Jim Williams (pastor)

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S. Jim Williams
9th General Superintendent of the Assemblies of God in New Zealand
In office
October 1977 – 1985
Preceded byFrank Houston
Succeeded byWayne Hughes

Sidney James Williams (11 September 1935 – 18 July 2015) was a pastor and leader of one of the most influential churches in the Assemblies of God in New Zealand. He was a published author and a General Superintendent of the NZ Assembly of God.

Early ministry[edit]

Williams received his training at a Bible College in Tauranga.[1] In 1972 he moved with his wife Betty to become pastor of the Hamilton Assembly of God. During his ministry there his influence extended outside his local church through a series of conferences on church growth that attracted many from other Pentecostal denominations as well. In 1975 he became a member of the executive of the NZ AoG.

Leadership and influence[edit]

In 1979 Williams followed Frank Houston as General Superintendent of the NZ AoG. He proved a dynamic leader, gaining popularity as a speaker with his regular programme on the newly formed Radio Rhema. As Carew notes[2] this "lifted the Assemblies of God’s profile considerably".

The denomination as a whole was experiencing new growth:[3]

As people continued to migrate from the mainline denominations, secular media became more aware of Pentecostal growth. Newspaper reports noted increasing numbers of adherents, striking new buildings, high levels of financial giving, and the upbeat services and theological certainty offered by these churches. They also highlighted the youthfulness, ethnic diversity, and large numbers of unemployed amongst Pentecostal adherents.

Williams became a published author with a work based on the book of Proverbs called Wisdom - the missing link a book on handling pastoral problems.

One of the most difficult things he had to manage as General Superintendent was the fallout following the revelation of the financial and moral failure of Neville Johnson then pastor of the largest church in Australasia, the Queen Street Assembly of God.[4]

Departure from New Zealand[edit]

Williams left for Australia in March 1989, the leadership of the AoG then passing to Pastor Wayne Hughes. In Australia Williams served in what was then known as the Garden City Church in Brisbane.[5]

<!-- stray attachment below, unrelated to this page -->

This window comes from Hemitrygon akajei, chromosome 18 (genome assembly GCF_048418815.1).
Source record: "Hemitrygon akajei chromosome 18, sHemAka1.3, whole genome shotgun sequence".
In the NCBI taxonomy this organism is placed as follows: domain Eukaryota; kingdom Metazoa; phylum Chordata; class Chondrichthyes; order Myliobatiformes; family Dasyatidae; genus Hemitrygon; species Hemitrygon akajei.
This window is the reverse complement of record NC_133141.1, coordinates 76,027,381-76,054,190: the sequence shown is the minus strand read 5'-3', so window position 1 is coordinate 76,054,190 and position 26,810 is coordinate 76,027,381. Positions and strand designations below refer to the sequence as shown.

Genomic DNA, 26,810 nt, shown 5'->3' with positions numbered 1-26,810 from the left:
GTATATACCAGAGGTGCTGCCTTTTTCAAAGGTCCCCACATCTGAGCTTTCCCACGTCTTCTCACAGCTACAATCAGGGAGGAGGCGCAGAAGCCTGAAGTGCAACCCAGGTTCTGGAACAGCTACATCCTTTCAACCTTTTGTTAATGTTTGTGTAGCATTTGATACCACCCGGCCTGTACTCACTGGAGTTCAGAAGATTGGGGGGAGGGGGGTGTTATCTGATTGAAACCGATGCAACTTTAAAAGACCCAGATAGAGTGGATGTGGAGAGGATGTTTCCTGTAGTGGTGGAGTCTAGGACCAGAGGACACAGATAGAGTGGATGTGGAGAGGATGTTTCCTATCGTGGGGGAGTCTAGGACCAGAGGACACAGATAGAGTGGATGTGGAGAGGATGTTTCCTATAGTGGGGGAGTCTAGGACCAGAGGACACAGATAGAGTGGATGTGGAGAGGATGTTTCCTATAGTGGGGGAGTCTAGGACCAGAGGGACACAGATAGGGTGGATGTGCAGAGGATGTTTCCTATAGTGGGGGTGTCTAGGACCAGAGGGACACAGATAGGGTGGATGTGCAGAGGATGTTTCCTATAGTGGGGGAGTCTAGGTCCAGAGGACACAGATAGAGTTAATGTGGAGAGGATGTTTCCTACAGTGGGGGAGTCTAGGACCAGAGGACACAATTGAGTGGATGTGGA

In October,1993 the Executive of the NZ AoG received a letter from the Australian Assemblies stating that Williams had been guilty of adultery while pastor at the Hamilton Assembly.[6] Williams was replaced as Pastor of the Garden City Christian Church by his deputy Senior Pastor, Pastor Geoff Holdway. Holdway differed from Williams charismatic style by focusing on a more fundamental adherence and teaching of scripture. This was based on his background in the baptist theological seminary with a much more Pentecostal emphasis on scriptural interpretation.

At this time Williams was pastoring in Australia. He lost his Australian credentials, but these were eventually returned after a time of counseling. However he remained barred from ministry in the NZ AoG due to a failure to make any efforts to put the matter right in New Zealand.[7]

In 2000 it became apparent that the extent of his sexual impropriety was much greater than admitted to the Australian body. His credentials in New Zealand were permanently revoked for "adulterous offences and other indiscretions involving different women over an extended period of years".[8][9]

Following this the Hamilton Assembly (Gateway Christian Centre) left the denomination.[10]

Late in life Williams was no longer associated with the Assemblies of God in Australia, and was pastoring a church The House of Praise in Springwood, Brisbane, Queensland.[11]

Preceded by General Superintendent of the Assemblies of God in New Zealand
Succeeded by


  1. ^ Clark, “Tracing Our Roots,” The Evangel, October 1987: 14. Quoted in Carew p26
  2. ^ Carew p126
  3. ^ Carew p126
  4. ^ Clark p185, 188
  5. ^ "Springwood House of Praise Online". Archived from the original on 2011-02-16. Retrieved 2010-11-07.
  6. ^ Clark p223
  7. ^ Clark p223
  8. ^ Copy of letter from General Superintendent 2002
  9. ^ Clark p223
  10. ^ Clark p223,241
  11. ^ "Springwood House of Praise". Archived from the original on 2011-02-16. Retrieved 2010-11-07.